In Zimbabwe, that would cost about US$31, if you exchanged your USD to ZW$ at the bank rate. It could be as low as $25.67 if you changed your USD to ZW$ at a black market rate of 1:6800.
In South Africa, the same 250kWh would cost US$25.
So, it does not appear that ZESA is charging any lower than our Southern neighbour. ZESA is charging more even if you “burn” your USD.
Okay, South Africa has its own electricity shortages, so maybe both it and Zimbabwe are charging too little to be able to provide adequate service.
Let’s look at our Northern neighbour, the one we share Kariba with, to see what it’s like there.
Here is the relevant residential tariff in Zambia:
- Up to 100kWh – K0.40 per kWh (US1.7c)
- 100kWh – 300kWh – K0.95 per kWh (US4.1c)
This means 250kWh would cost US$7.89 in Zambia. Dude, the Zambians are just making a mockery of us. Remember that the same 250kWh costs between $25-31 in Zimbabwe.
So, can we really say ZESA is charging too little on this evidence? I don’t believe we can.
- Up to 200kWh – P0.9385 (US7c)
- More than 200kWh – P1.3663 (US10c)
This means 250kWh would cost US$19.05 in Botswana. Again, this is much lower than what we are paying in Zimbabwe.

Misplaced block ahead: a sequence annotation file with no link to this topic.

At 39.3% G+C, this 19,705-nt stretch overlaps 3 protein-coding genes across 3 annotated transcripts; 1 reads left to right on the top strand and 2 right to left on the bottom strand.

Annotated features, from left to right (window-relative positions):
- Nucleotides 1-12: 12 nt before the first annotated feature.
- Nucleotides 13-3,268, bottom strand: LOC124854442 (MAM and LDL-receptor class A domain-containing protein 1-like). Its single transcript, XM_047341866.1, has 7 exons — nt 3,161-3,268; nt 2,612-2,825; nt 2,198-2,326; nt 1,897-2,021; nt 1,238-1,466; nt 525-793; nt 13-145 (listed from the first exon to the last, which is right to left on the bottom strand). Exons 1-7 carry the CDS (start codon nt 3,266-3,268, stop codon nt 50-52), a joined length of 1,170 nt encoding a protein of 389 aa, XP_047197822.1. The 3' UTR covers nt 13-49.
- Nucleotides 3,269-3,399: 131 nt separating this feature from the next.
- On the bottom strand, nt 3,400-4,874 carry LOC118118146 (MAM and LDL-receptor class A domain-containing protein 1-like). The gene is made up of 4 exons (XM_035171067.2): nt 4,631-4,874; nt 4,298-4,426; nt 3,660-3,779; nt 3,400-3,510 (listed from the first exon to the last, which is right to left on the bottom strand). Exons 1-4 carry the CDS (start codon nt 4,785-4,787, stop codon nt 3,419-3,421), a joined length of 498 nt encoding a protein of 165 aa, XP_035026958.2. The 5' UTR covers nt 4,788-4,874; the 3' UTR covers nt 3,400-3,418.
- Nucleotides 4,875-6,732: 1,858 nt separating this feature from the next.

Zim vs the region
Here is the summary of what we found out above. A household that consumes 250kWh a month (which is the average consumption in Zimbabwe) would pay this much in USD in the different countries:
- Zimbabwe – $31 (or $25.67 if the household earned USD and converted at the illegal black market rate)
- South Africa – $25
- Botswana – $19.05
- Zambia – $7.89
It’s been this way
Back in 2017, we did a similar comparison and Zimbabwe was still much more expensive than its regional counterparts. You can read more on that here:
On this evidence, we can safely conclude that ZESA has 99 problems but tariffs ain’t one. They are already charging competitive tariffs.
So, this plan to steadily increase tariffs is not justified. At least not by saying we are charging too little.
If the argument is “We neglected to maintain and expand our power generation and transmission capacity since gaining independence and so we now need to charge more so we can rectify the situation,” then that’s a different argument and that would be more accurate in my opinion.
So, yeah, tariffs will be steadily increased but let us not lie to ourselves and say we have the lowest tariffs in the region.
The currency issue
The only caveat to this is that our tariffs are pegged in a currency that cannot hold on to its value. So, while today we can say we charge competitive prices, the situation will be different in a few months’ time if the ZW$ slides against the USD.
Before the tariff hike earlier this month, 250kWh cost about US$19.76 using the bank rate and about US$16.36 using the black market rate.
That was still not the cheapest in the region, but it was still competitive. The ZW$’s decline rate has slowed and so the tariffs are not falling behind as quickly as they did earlier in the year.
Anyway, prepare yourself for steady ZESA tariff hikes. Justified or not, they are coming.